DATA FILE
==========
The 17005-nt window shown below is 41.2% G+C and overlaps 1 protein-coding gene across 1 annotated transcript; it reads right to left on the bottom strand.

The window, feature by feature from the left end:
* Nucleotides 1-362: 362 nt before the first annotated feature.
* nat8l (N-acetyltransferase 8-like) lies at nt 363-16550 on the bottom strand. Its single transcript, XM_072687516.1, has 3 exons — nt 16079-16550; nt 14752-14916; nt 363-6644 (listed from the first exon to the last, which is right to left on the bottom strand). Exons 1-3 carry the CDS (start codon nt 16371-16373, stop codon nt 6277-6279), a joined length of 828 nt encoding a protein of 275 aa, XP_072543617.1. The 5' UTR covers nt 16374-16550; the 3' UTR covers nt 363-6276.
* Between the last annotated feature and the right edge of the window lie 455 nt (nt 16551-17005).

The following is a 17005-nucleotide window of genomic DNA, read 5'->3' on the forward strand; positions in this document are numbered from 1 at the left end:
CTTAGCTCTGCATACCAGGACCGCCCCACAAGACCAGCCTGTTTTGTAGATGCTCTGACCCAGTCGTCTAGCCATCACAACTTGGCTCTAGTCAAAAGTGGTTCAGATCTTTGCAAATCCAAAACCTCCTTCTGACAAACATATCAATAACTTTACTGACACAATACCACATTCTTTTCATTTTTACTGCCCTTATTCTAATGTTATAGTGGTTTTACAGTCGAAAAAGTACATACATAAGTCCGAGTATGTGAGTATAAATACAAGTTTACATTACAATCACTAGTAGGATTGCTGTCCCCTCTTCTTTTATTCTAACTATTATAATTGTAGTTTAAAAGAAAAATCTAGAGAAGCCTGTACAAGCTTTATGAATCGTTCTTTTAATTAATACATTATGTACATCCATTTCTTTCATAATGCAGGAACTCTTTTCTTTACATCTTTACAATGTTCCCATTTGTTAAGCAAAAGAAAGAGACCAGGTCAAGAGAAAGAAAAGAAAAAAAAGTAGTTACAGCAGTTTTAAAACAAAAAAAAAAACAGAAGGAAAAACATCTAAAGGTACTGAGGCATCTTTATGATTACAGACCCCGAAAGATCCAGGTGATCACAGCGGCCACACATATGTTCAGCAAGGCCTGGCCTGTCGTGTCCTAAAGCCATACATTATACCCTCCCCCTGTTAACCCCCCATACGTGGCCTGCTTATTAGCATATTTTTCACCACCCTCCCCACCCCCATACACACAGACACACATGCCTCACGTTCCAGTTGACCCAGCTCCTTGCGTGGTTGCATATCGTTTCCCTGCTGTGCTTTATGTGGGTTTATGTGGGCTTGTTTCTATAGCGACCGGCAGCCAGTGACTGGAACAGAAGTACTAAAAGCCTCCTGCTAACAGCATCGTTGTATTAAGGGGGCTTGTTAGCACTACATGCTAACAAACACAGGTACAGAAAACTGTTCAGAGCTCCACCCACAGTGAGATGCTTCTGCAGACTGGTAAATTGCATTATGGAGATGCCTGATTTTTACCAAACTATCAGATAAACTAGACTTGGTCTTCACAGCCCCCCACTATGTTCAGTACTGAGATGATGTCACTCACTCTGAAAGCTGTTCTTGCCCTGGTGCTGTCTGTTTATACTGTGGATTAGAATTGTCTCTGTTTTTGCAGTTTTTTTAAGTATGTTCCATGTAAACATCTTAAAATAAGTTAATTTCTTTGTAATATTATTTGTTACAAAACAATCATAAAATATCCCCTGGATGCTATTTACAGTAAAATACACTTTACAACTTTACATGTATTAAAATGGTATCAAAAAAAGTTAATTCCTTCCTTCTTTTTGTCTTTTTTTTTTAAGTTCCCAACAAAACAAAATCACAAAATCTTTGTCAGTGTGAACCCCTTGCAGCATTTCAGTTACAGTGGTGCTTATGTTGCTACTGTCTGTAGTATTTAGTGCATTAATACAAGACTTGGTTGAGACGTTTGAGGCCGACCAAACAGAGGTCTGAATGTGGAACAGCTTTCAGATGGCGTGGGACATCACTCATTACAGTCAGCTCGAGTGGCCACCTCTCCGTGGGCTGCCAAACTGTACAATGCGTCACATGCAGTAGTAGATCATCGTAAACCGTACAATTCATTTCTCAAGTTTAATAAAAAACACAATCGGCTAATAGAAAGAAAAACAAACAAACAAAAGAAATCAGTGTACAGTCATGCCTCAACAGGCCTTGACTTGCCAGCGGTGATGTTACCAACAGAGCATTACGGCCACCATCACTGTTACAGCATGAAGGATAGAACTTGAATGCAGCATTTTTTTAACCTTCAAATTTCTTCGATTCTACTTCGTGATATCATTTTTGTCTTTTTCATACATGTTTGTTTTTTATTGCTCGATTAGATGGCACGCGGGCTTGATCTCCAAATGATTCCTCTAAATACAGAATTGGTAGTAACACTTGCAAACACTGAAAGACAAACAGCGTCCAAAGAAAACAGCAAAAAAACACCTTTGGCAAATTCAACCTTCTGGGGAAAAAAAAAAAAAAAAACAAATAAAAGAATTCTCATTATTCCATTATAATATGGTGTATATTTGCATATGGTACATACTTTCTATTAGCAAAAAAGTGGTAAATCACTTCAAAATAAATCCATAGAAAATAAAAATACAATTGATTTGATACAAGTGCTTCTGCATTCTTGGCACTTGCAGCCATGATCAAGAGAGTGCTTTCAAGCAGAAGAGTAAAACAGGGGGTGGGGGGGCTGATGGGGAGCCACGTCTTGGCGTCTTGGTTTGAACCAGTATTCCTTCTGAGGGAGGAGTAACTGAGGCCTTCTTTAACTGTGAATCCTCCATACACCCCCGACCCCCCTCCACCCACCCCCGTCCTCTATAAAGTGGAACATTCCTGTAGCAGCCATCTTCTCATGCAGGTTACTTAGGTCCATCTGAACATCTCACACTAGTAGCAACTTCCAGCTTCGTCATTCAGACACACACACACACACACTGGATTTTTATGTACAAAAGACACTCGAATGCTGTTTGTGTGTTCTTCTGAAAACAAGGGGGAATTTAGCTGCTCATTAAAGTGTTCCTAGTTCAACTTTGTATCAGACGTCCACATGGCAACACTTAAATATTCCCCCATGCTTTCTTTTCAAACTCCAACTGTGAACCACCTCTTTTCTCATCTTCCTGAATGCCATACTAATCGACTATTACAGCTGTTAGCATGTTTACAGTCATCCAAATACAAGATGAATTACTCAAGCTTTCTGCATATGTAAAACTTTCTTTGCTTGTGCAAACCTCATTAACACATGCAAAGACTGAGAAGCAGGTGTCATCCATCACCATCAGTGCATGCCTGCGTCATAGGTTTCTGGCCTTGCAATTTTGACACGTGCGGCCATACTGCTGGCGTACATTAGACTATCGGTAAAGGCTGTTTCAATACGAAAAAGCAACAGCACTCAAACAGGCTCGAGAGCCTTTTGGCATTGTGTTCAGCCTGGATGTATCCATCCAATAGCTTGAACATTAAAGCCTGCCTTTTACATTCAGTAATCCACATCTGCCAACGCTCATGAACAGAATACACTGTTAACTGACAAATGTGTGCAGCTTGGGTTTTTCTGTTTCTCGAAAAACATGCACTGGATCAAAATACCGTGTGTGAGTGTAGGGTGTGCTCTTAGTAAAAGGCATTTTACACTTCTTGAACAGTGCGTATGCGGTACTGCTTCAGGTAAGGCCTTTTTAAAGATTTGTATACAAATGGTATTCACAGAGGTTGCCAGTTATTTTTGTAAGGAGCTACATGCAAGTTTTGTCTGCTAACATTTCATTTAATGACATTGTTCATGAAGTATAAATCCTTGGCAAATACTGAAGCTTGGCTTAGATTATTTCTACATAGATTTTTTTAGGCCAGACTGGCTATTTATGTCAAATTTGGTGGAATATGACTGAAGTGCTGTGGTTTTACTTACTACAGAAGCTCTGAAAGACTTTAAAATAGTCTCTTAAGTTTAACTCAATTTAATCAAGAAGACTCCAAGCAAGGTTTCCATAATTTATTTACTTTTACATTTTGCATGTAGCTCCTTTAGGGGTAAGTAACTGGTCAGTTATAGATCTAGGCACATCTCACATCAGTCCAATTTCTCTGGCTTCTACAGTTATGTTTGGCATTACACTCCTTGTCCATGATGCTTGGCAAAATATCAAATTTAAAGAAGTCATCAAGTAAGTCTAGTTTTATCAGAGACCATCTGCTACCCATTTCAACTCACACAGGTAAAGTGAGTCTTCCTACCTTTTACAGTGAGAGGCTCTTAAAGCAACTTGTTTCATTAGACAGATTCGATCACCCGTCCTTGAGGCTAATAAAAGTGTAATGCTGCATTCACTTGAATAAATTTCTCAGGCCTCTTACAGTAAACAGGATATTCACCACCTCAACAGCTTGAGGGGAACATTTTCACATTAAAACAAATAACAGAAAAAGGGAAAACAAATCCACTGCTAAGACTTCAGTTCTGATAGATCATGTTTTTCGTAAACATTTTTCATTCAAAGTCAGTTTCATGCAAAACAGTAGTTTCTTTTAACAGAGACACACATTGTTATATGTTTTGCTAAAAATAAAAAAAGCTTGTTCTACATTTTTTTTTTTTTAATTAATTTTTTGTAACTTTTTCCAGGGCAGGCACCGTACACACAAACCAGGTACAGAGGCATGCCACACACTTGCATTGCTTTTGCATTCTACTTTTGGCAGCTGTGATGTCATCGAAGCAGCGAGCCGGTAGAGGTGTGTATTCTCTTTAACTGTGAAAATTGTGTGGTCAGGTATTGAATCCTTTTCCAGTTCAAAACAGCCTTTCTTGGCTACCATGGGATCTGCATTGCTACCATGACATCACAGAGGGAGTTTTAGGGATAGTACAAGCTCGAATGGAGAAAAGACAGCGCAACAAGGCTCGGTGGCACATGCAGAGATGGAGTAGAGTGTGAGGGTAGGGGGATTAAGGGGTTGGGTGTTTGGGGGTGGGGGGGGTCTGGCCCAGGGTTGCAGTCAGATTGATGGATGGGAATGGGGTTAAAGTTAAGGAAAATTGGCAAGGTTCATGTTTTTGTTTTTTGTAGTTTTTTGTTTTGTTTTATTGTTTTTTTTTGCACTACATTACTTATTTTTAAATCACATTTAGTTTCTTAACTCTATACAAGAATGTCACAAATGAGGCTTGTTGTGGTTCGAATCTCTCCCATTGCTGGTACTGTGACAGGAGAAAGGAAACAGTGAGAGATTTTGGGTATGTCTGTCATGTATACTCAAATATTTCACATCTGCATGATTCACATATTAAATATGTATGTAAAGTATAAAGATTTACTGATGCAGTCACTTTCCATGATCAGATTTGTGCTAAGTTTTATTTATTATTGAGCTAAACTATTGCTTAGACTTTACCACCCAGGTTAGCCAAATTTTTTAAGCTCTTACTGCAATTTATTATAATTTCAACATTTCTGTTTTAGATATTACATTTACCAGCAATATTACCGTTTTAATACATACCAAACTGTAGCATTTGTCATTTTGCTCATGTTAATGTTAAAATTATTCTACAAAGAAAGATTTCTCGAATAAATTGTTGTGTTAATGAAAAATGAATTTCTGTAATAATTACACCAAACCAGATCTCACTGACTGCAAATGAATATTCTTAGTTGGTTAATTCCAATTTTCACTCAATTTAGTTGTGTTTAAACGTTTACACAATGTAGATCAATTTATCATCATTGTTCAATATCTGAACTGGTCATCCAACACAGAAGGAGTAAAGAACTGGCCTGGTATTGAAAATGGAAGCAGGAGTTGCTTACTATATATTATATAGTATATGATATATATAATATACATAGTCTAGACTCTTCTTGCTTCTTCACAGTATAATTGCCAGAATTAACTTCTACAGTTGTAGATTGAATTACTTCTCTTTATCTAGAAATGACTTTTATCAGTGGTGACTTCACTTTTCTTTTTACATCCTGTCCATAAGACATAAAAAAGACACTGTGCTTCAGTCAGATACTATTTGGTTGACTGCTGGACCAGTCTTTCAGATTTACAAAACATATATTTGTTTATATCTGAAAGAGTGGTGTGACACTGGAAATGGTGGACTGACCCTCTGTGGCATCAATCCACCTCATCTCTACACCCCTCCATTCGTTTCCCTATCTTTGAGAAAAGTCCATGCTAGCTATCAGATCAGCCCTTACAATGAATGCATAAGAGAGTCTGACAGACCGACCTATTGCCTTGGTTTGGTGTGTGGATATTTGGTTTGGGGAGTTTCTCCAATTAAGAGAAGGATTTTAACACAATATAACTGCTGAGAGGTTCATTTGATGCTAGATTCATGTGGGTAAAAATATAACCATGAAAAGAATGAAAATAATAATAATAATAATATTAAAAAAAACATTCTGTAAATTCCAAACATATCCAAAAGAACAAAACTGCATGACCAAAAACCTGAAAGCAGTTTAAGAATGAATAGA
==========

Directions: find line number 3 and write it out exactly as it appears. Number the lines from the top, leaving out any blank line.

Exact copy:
* Nucleotides 1-362: 362 nt before the first annotated feature.